Layers of i- silicon can be made by methods known in the art, for example by decomposing silane by glow discharge. Layers of p and p+ or n and n+ silicon can be made by adding diborane or phosphine respectively in varying quantities to the silane. Layers of doped or undoped silicon carbon alloys can be prepared by adding methane to the appropriate silane mixture.

The silane and other decomposable gas if present can be in admixture with hydrogen and the total pressure controlled to obtain amorphous silicon.

In the case of silane/hydrogen mixtures the concentrations are preferably lower than those which are spontaneously combustible in air, eg about 5% by volume silane.

Glass having an electrically conducting surface of tin oxide or indium tin oxide or other visible or ultra violet light permeable electrically conducting material is a convenient substrate. With such a substrate, the memory device can be influenced by light.

Alternatively the substrate can be similarly treated quartz.

Desirably the device includes one or more electrically conducting areas on the outer surface of the silicon layer remote from the glass. These areas can conveniently be provided by zones of a metal such as aluminium.

The device comprising substrate and layers of amorphous or microcrystalline silicon-carbon alloy and amorphous or microcrystalline silicon is conditioned to a memory device by applying a voltage sufficiently large to cause the device to be capable of being put into a stable state by a voltage of known polarity and reversed by a voltage of opposite polarity.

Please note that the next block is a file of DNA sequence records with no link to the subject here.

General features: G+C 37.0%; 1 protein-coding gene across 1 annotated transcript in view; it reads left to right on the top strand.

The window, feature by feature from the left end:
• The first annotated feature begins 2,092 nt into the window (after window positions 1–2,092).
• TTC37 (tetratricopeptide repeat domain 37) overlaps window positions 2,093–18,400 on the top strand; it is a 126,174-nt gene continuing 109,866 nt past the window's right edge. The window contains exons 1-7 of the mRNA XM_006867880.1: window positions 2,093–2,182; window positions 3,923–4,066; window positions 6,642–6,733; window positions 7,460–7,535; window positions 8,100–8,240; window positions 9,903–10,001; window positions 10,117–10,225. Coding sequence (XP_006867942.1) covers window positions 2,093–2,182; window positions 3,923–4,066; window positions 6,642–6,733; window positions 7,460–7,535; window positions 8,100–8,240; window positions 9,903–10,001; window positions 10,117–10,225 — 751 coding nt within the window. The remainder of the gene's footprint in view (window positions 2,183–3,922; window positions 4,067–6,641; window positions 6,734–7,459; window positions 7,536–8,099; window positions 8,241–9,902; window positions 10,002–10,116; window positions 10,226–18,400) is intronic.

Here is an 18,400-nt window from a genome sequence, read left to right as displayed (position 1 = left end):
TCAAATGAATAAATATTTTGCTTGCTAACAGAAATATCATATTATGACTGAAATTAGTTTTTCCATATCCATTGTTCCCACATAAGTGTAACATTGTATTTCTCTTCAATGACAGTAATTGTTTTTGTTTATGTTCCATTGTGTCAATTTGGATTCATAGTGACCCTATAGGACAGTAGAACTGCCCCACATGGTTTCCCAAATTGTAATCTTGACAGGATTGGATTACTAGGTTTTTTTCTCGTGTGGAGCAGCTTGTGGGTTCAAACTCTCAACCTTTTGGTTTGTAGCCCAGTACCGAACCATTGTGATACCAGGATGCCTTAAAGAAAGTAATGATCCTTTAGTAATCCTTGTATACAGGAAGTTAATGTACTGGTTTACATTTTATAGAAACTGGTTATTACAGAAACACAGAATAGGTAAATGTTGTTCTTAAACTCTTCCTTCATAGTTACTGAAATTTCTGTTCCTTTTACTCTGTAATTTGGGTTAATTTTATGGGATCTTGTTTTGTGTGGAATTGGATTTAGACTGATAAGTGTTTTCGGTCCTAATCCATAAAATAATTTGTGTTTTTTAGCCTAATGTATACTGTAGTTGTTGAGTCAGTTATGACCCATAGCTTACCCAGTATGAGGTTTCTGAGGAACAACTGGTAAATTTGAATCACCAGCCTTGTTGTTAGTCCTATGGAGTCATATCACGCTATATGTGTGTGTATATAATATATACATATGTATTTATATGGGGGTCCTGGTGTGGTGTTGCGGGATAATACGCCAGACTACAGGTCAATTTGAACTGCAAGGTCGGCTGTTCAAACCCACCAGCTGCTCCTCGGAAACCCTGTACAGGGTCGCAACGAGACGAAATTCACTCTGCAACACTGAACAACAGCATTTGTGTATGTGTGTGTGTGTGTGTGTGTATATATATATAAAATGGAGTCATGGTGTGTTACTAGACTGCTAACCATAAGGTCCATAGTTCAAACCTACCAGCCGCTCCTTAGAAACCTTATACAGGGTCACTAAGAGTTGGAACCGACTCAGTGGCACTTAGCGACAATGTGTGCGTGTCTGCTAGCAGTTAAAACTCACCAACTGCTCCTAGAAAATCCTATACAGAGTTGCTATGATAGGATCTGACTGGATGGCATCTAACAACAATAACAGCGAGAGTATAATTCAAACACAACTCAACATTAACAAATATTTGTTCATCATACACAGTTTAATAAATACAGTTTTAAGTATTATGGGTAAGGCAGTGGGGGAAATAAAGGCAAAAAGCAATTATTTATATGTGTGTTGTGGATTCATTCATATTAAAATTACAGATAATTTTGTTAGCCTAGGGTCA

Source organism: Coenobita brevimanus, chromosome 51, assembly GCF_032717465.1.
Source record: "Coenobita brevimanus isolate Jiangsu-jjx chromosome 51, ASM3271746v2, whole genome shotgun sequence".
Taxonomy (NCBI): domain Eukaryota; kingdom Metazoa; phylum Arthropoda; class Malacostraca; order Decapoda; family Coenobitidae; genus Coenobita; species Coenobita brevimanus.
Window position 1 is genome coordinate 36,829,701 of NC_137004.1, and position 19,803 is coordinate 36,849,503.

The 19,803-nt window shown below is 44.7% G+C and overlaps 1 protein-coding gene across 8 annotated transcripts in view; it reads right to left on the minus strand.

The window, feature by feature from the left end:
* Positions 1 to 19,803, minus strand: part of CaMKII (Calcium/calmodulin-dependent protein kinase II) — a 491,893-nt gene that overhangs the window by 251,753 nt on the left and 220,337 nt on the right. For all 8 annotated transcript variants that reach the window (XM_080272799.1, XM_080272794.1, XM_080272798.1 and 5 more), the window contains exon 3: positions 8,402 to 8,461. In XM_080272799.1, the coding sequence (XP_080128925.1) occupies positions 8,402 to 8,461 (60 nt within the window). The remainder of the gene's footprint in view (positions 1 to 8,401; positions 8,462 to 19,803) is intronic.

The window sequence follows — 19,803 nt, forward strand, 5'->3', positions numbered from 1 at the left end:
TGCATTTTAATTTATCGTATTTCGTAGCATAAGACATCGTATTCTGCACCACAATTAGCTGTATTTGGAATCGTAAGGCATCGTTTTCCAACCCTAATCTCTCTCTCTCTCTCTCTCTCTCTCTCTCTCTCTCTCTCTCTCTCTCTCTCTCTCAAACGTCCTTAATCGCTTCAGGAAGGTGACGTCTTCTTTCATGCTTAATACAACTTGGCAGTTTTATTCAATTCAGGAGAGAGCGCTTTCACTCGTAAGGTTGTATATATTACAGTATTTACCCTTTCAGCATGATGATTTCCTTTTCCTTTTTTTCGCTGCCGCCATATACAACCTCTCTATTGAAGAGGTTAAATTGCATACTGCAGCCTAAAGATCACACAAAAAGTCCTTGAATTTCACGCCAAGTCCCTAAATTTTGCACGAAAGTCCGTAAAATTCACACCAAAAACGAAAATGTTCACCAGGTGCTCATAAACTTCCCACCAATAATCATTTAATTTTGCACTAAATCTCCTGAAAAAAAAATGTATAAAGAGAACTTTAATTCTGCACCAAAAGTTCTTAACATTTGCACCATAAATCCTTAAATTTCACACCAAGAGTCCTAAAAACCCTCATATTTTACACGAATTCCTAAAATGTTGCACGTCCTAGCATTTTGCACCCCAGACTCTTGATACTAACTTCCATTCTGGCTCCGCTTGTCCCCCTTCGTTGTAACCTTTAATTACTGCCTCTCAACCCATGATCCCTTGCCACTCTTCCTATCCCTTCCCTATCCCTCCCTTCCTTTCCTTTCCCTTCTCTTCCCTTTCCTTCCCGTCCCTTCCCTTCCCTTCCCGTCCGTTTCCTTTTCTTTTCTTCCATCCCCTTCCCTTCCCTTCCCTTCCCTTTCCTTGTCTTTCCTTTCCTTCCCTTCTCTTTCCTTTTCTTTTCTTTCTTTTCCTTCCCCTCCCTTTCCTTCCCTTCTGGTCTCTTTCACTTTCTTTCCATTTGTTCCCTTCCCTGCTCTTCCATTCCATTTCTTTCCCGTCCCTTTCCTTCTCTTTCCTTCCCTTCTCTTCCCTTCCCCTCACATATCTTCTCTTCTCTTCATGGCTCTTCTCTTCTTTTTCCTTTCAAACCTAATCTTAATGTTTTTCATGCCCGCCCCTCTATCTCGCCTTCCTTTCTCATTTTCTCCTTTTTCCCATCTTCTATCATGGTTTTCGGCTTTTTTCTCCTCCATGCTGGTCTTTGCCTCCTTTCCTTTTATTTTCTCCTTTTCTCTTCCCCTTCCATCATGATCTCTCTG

BRIEF DESCRIPTION OF THE DRAWINGS

FIG. 1 illustrates an embodiment of the invention mode of a substrate with deposited layers to provide a memory device.

FIG. 2 illustrate the initial voltage-current characteristics of the device.

FIG. 3 illustrates the voltage current characteristics of the memory device after conditioning by a 10-20 volt pulse.

The invention is illustrated by the following Example.

EXAMPLE 1

An ITO (indium tin oxide) coated glass substrate was placed face downwards on a temperature variable substrate holder, the whole being inside a cylindrical Pyrex or heat-resistant siliceous glass reaction chamber. The chamber was evacuated to 10-2 torr with a trapped rotary pump and the substrate heated to 270 C. A mixture containing 2.4% by volume silane, 1.6% methane and 96% hydrogen was admitted to the chamber to bring the pressure up to about 3 torr. Once the pressure had stabilised a small amount of diborane was added to the silane in the chamber. A glow discharge was initiated by exciting external coils encircling the Pyrex vessel from a LFE radio frequency generator operating at 13.56 M Hz. This caused a p-type amorphous silicon carbon alloy to be deposited on the ITO coated glass from the gas phase. After one minute the diborane and methane flows were terminated, thus causing a region of intrinsic (or undoped) material to be produced on top of the p-type region. This situation was maintained for 30 minutes. Finally, phosphine was progressively admitted to the reaction chamber and growth continued for a further six minutes. At this stage the discharge was extinguished, the phosphine flow was stopped and the device was allowed to cool under a flow of 4% silane in hydrogen. When the device had cooled to room temperature it was removed from the reaction chamber and placed in a vacuum coater, where several dots (2 mm diameter) of aluminum were evaporated onto the surface of the device.